McGlenn said that NeoClone will use the $750,000 contract to pay for a high-end scanner and hire another staffer. He said that the award is “just part of [NeoClone’s] revenue stream” and that the privately owned company has “done custom antibody work since day one, so we generate a fair amount of revenue.”

NeoClone’s partners at EDRN could not be reached for comment.
Just Antibodies
While NeoClone is excited by the opportunities of the array market, McGlenn was quick to point out that the firm has no interested in acquiring or generating array technology itself. Instead it has chosen to work with GenTel to create the arrays, sticking to its role as a content provider, one it will maintain as it moves forward with other possible array-related projects.

”To the degree that we have other partners that would want to work on microarray projects then of course we are very interested.”

“You have two components to any diagnostic test: You’ve got the content and then some way of delivering the content,” said McGlenn. “Our focus is strictly the development, so for this development we are subcontracting our array work to GenTel,” he said.
Robert Negm, GenTel’s vice president of business development, told BioArray News this week that NeoClone’s approach to developing monoclonal antibodies “overlaps with our expertise in multiplex immunoassay development.”
He said that privately owned GenTel is arraying NeoClone’s antibodies on its ultra-thick nitrocellulose slides through the services wing of its business, which accounts for roughly half of its annual revenues.
“One part of our business makes immunoassays that go into boxes that you can buy off the shelf. This falls under our services business. They provide us their reagents, and we do the tests to see which are truly specific and don't cross-talk with an antigen or another antibody,” he said.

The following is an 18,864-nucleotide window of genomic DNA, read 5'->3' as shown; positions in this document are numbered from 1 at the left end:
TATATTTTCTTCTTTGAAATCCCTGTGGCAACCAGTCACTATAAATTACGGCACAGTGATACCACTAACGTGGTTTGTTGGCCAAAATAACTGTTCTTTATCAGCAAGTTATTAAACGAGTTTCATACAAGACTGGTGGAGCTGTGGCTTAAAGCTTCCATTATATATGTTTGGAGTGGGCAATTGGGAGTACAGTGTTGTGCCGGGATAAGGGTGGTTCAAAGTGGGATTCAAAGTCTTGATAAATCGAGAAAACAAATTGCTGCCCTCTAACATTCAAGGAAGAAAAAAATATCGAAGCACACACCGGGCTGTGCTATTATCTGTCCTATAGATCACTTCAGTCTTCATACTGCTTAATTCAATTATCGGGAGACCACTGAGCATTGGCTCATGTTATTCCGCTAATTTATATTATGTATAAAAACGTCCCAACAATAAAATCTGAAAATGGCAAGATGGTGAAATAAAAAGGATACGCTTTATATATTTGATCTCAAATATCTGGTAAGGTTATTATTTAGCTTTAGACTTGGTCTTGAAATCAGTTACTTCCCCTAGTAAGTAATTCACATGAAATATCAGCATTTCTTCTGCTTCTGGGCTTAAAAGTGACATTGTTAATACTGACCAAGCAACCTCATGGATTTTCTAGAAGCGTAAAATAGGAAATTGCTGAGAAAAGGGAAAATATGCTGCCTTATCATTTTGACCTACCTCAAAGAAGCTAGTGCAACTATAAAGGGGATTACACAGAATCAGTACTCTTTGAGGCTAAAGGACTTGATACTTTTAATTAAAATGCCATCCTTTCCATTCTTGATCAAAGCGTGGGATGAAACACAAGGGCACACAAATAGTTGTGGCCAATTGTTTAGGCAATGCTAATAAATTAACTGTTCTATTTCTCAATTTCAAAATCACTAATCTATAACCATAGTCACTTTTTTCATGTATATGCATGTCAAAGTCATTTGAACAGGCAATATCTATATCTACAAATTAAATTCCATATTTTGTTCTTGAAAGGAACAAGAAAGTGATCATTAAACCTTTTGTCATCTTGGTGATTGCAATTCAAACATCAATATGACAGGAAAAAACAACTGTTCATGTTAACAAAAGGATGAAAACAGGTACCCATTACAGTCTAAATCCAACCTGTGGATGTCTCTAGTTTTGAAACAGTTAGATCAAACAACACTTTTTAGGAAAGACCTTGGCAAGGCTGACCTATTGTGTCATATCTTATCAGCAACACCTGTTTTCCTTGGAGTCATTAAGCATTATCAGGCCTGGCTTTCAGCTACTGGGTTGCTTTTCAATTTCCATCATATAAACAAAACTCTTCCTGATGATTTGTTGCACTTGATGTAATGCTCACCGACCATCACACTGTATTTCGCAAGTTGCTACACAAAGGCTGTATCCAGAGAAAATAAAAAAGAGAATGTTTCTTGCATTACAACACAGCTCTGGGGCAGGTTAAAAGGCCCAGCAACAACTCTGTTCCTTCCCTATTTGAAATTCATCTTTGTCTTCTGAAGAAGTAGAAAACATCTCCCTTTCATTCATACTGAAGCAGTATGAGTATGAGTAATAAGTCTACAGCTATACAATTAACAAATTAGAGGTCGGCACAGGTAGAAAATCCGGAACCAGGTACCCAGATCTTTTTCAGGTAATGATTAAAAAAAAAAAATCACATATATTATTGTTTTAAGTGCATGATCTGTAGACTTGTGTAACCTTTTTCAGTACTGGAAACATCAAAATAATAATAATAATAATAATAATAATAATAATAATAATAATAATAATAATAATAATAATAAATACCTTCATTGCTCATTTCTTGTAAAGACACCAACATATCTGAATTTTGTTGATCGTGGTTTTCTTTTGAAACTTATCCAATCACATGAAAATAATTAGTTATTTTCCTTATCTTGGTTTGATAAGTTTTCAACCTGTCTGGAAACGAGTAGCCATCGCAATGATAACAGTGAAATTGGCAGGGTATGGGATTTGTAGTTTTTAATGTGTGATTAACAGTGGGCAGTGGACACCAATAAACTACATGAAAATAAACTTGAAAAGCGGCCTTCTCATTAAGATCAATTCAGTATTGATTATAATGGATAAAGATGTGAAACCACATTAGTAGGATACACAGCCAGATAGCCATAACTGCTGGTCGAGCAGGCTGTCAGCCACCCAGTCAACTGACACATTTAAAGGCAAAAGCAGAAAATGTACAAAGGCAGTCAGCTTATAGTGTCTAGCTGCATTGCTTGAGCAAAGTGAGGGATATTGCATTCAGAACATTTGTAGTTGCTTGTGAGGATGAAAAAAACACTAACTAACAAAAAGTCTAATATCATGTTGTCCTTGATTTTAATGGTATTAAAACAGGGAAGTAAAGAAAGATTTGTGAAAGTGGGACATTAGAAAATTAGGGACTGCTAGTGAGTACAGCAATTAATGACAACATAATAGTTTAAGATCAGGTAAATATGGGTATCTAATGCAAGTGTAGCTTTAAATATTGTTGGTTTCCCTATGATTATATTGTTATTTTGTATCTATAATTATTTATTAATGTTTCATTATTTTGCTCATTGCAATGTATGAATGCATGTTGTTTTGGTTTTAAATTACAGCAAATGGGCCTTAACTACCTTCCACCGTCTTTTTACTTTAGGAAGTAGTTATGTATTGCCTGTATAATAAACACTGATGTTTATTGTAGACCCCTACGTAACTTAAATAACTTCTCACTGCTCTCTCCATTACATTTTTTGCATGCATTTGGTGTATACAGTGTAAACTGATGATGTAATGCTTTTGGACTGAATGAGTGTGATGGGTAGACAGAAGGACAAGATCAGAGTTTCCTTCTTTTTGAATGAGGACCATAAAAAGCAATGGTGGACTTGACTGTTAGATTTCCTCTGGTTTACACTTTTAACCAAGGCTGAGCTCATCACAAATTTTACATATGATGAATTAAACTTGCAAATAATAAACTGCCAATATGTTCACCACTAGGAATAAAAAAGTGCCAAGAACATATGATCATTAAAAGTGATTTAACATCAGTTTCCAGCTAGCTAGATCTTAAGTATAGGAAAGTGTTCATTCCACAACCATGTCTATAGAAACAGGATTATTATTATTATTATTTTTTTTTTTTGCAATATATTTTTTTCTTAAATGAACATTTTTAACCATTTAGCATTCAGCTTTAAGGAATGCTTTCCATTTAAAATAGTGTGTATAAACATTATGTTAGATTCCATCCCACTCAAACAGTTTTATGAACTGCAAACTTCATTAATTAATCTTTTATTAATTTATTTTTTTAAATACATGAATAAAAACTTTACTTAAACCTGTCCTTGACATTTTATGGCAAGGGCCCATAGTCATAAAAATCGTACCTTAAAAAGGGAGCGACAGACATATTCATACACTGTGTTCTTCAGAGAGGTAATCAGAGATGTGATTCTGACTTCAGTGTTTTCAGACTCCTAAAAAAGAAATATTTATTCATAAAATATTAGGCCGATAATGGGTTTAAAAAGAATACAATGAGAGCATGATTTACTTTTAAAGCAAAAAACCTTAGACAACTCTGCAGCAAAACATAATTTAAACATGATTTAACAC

Negm said that “this is a very routine part” of GenTel’s business. “When people come to us and we do it, they own the assays themselves. We keep a hands-off approach to the marketplace so that people can feel comfortable in using the assays as they wish. In this scenario we are an OEM provider,” he said.

Overall, Negm said that the NeoClone partnership is valuable to GenTel in terms of promoting its technology and capabilities as an assay developer. “The nice part about the NeoClone contract with NCI is that we are pretty solid assay developers right now, and so we are not a protein reagent company but NeoClone is,” he said.
Negm said that whether the partnership will result in “a high-throughput screening tool remains to be seen,” but that he can envision NCI and NeoClone achieving that final goal.
Both GenTel and NeoClone’s technologies cater to the biotech and pharmaceutical industries, and so it is possible that their interests could overlap in the future. McGlenn said that many of NeoClone’s customers use microarrays as an R&D tool and that he believes that there may be greater market opportunities for NeoClone in the array space in the future.

“To the degree that we have other partners that would want to work on microarray projects then of course we are very interested,” he added.